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The 2019 CFDA/Vogue Fashion Fund Nominees Are The American Designers You Need On Your Radar Now

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Fashion repeats itself. That's a refrain often heard both within the industry and among casual shoppers. But, there is also innovation — refreshing sources of new, and unique energy. So is the case with the ten nominees for the 2019 CFDA/Vogue Fashion Fund. These American designers have all captured the attention of the (often hard to impress) fashion industry for their entirely individual perspectives. There are those creating dramatic red carpet worthy-gowns for everyone, and those designing genderless clothing inspired by New York's rough-and-tumble history. This year's nominees are a reminder: There's room at the table for all voices.

“Our ten finalists are a true reflection of American fashion — and the world — today, speaking to creativity, community, and sustainability,” said Anna Wintour, Editor in Chief of Vogue and Artistic Director of Condé Nast via press release. “They are following in the footsteps of so many wonderful talents who’ve come before them, and I look forward to seeing what our class of 2019 will do in the months to come.” Over the past 16 years, recipients of the prestigious award have included Proenza Schouler, Alexander Wang, and Pyer Moss — all nearly household names. With such a high caliber history it's clear, these are ten brands you'll be hearing a lot more buzz around leading up to the award gala in November. Read on for a look at the next big American designers to put on your radar.

Christopher John Rogers

From his design studio in Brooklyn, Christopher John Rogers creates gowns that are destined to shake up the red carpet scene. His creations have already been worn by Lizzo, Michelle Obama, and Tracey Ellis Ross, and he's never one to shy from bold colors or proportions.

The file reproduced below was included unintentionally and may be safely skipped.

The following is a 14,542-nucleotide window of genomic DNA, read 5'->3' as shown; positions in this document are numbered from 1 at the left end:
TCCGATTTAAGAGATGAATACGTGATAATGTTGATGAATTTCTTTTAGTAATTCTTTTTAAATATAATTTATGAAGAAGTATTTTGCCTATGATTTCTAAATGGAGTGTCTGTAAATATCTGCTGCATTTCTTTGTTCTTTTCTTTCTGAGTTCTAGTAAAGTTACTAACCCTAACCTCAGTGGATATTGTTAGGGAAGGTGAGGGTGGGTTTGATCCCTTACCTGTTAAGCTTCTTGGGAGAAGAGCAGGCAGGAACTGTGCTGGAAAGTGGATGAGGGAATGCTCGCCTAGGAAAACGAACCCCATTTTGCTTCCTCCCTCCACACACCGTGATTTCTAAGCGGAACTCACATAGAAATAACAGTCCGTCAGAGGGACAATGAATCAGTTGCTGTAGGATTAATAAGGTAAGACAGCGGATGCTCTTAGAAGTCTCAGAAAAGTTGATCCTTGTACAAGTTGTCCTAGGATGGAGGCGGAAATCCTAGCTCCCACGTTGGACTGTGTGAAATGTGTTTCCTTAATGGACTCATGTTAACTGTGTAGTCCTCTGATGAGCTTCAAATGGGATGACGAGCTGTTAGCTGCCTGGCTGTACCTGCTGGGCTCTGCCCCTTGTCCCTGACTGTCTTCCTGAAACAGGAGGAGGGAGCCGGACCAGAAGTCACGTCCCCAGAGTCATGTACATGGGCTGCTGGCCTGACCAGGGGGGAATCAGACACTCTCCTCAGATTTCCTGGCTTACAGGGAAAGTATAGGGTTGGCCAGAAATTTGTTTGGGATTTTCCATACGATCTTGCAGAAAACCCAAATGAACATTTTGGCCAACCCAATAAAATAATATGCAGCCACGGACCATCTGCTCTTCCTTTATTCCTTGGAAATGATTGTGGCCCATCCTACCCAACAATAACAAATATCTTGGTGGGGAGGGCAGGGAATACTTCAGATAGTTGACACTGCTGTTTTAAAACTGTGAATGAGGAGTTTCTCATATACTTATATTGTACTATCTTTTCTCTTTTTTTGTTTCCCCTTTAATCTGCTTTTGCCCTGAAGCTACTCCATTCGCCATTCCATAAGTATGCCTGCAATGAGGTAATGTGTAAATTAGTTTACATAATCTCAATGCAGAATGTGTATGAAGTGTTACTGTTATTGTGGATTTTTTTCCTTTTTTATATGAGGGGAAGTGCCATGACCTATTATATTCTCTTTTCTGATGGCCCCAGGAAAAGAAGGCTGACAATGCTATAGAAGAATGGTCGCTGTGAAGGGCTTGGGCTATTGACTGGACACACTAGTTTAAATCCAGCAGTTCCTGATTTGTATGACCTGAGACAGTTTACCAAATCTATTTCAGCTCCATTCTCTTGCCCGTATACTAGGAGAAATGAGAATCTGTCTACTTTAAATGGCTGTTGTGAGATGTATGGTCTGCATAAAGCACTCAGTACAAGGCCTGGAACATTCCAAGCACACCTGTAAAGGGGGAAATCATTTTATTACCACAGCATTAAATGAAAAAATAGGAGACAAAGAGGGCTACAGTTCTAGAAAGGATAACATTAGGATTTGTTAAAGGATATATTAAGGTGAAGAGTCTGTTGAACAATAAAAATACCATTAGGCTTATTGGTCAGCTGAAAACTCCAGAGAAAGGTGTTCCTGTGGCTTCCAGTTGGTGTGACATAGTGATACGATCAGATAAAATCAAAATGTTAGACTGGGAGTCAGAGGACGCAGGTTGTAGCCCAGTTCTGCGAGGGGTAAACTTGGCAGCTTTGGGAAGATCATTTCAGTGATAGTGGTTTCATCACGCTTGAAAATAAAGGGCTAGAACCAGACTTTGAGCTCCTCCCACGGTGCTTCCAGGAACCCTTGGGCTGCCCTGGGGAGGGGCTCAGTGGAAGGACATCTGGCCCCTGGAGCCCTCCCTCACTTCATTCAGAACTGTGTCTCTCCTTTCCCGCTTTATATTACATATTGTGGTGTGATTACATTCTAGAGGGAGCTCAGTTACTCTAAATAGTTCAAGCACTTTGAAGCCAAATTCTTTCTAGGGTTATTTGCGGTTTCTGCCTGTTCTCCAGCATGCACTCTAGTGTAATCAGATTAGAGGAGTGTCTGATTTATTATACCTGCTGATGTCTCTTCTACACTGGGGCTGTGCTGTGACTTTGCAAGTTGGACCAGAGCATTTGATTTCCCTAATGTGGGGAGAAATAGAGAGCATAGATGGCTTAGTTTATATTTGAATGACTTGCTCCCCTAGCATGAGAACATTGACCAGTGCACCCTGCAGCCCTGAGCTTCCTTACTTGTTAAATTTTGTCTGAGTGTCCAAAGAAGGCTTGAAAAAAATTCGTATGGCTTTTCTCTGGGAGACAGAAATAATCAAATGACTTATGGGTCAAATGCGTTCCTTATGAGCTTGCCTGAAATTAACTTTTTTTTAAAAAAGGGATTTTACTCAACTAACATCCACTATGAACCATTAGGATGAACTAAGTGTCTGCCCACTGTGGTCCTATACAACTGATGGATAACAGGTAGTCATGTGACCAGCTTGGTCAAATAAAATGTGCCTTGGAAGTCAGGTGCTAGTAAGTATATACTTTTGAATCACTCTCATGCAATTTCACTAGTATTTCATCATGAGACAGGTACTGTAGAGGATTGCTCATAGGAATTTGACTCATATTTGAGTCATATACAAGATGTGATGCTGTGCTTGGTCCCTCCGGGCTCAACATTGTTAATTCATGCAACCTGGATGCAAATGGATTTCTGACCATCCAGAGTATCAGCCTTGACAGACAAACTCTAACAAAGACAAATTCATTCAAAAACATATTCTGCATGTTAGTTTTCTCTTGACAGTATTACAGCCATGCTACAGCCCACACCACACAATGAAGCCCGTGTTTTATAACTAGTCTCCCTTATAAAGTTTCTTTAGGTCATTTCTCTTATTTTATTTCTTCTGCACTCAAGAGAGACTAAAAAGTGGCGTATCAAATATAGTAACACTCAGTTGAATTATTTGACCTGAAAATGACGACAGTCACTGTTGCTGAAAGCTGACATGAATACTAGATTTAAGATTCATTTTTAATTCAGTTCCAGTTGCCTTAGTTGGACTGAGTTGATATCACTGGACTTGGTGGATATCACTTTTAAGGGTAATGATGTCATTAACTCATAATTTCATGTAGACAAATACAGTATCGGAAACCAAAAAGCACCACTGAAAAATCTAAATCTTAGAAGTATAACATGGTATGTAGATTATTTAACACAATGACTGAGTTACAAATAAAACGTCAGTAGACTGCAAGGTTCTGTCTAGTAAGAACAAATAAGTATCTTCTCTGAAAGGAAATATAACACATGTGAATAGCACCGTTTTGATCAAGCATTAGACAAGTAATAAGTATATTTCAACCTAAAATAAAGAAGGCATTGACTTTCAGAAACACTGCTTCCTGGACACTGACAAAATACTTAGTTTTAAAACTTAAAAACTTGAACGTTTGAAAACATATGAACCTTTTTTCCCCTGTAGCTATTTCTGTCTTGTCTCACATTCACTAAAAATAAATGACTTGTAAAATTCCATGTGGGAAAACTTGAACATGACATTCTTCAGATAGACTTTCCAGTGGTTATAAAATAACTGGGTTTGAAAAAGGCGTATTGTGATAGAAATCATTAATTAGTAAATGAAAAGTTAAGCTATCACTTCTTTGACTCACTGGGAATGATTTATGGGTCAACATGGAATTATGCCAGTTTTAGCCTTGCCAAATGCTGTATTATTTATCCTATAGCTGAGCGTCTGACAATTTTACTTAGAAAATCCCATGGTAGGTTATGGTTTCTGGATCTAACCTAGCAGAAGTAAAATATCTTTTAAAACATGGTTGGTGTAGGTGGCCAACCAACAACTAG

Alejandra Alonso Rojas

Rojas carries on a four-generation family legacy of hand-knitting, creating luxe, loose knit pieces alongside crisply-tailored separates and dreamy gowns. Though she hails from Madrid, she's now based in NYC.

Barragán

Barragán already counts cool stockists like Maimoun and Opening Ceremony as fans, so it's no surprise that the brand's humorous, subversive, and forward-thinking designs are gaining notice. Designer Victor Barragán references both NYC and his hometown of Mexico City as sources of design inspiration.

Collina Strada

Collina Strada's designer Hillary Taymour has sought to make social justice a tenant of her line, bringing awareness to issues that go beyond fashion. During her last show at New York Fashion Week, instead of a traditional backtrack, environmental activist Xiuhtezcatl Martinez spoke about environmental issues and protecting the earth as models walked the runway.

Tre By Natalie Ratabesi

LA-based Natalie Ratabesi's line in many ways mirrors the city's laid-back aesthetic. Collections include casual separates like jeans and sweatshirts, but also luxe silks and more evening-ready pieces, all in luxe fabrications made mostly in Italy.

Reese Cooper

Reese Cooper is a self-defined storyteller who not only creates clothing but also works in other mediums that range from photography to furniture. Cooper's menswear pieces range from outerwear to soft separates, all with a rugged twist.

Lou Dallas

Bring together medieval corsets, magical fairies, and crafting and you'll just brush the surface of Lou Dalls designer Raffaella Hanley's work. Each season, detail-oriented tailoring is paired with dreamy, colorful constructions that are just the right amount of quirky.

Private Policy

Parsons alums Haoran Li and Siying Qu created the genderless fashion brand as an homage to the style of New York, and as they note on their website as "just some cool stuff for friends." But, the duo's political-themed designs (this season was called comme-unity, about uniting opposing social and political forces to enact change) have garnered fans beyond their immediate circle too.

Danielle Frankel

There's traditional bridalwear, and then there's Danielle Frankel. After working at Vera Wang and Marchesa, Frankel's own workshop is now in NYC's garment district. The modern label goes beyond ball gowns, offering brides pieces that feel unique, and entirely intimate.

Abasi Rosborough

Abdul Abasi and Greg Rosborough founded their namesake label in 2013 with a focus on redefining the perfect suit using materials made of natural fibers. The designers continue to focus on sustainability while evolving a sharp collection of separates and accessories, and with a LVMH prize nomination under their belts, it's clear the duo are doing something right.